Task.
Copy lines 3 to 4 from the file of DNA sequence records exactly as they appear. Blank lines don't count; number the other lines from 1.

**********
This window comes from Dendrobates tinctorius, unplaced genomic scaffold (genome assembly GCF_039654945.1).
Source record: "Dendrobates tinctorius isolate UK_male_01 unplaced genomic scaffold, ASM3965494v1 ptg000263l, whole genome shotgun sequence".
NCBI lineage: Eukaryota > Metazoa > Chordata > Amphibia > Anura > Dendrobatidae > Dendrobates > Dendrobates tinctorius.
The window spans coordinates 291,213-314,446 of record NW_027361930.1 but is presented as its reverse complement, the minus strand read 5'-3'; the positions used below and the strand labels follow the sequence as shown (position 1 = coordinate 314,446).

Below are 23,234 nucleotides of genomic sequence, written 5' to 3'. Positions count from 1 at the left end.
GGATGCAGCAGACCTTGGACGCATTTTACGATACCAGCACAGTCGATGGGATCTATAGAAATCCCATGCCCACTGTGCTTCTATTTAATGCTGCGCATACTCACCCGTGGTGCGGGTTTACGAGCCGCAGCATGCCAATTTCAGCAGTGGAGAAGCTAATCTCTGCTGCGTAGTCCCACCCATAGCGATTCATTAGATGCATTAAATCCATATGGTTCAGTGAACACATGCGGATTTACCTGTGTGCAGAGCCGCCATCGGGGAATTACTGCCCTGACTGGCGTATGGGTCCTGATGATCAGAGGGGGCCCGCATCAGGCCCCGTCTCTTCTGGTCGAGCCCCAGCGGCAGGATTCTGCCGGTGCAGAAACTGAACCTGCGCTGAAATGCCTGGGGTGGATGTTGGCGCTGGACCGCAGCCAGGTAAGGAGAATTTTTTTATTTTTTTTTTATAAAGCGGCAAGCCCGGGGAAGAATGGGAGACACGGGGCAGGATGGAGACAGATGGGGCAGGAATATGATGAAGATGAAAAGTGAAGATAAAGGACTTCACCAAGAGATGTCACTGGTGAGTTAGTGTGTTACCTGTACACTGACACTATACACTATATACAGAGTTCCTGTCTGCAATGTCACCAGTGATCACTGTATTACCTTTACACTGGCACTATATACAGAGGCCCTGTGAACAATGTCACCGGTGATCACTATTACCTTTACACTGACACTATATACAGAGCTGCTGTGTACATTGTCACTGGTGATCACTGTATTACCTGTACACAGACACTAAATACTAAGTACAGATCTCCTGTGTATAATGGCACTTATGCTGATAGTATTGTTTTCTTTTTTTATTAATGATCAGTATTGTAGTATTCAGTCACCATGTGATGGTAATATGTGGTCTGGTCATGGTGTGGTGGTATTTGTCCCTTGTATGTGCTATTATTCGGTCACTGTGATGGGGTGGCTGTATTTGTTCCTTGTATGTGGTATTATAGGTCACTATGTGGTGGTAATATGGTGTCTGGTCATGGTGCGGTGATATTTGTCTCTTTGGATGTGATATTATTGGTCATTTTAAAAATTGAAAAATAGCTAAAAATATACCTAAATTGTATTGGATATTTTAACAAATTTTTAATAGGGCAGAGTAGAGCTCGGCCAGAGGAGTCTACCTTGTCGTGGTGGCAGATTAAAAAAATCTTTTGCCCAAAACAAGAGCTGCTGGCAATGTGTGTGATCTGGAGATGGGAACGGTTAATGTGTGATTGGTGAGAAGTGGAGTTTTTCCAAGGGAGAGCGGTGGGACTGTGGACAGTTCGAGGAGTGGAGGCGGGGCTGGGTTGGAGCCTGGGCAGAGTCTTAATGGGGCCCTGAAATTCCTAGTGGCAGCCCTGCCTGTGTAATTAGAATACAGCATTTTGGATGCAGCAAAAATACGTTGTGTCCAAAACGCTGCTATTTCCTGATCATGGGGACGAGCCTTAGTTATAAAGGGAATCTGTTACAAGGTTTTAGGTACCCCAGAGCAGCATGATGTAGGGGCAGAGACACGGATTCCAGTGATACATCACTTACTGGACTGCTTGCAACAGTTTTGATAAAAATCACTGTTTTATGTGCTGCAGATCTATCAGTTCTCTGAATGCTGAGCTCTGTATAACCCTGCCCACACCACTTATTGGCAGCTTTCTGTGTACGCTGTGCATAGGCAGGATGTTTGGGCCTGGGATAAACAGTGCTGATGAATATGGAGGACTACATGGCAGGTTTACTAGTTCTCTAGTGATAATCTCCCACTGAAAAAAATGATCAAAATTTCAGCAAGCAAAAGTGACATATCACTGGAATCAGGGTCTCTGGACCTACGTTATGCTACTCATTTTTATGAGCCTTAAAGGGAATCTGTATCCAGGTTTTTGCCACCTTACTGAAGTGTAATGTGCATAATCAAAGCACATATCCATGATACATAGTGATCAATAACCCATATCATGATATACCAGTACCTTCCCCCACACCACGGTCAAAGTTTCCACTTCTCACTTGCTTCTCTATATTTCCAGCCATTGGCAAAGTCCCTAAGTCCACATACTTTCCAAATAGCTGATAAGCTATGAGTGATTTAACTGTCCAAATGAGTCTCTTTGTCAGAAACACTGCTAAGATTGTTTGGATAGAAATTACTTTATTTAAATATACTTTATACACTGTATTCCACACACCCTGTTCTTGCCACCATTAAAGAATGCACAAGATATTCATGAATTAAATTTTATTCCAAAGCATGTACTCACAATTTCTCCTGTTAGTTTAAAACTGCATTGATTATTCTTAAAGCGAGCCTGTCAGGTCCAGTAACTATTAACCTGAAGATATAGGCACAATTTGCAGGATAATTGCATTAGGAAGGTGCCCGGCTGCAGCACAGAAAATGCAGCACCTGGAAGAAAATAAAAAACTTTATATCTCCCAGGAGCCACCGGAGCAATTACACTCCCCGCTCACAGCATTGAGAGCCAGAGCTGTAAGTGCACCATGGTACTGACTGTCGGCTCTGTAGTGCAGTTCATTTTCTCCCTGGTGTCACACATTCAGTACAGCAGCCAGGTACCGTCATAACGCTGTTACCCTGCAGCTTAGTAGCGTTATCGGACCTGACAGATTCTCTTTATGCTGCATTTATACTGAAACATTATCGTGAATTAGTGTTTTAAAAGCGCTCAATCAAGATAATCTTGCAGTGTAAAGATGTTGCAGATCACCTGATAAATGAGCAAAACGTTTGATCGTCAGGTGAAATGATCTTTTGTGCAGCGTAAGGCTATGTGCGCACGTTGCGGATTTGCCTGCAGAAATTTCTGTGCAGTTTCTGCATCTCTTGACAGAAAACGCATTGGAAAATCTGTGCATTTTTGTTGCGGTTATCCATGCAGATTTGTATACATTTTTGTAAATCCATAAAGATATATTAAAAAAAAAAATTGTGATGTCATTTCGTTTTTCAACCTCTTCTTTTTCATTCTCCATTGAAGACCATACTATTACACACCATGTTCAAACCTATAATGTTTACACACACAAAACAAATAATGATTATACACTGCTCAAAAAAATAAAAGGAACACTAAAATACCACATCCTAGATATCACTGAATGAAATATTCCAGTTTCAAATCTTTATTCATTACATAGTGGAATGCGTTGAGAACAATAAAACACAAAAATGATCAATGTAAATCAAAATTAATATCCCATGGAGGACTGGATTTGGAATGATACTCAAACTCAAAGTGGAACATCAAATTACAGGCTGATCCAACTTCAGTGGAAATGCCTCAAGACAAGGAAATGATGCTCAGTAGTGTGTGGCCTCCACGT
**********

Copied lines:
NCBI lineage: Eukaryota > Metazoa > Chordata > Amphibia > Anura > Dendrobatidae > Dendrobates > Dendrobates tinctorius.
The window spans coordinates 291,213-314,446 of record NW_027361930.1 but is presented as its reverse complement, the minus strand read 5'-3'; the positions used below and the strand labels follow the sequence as shown (position 1 = coordinate 314,446).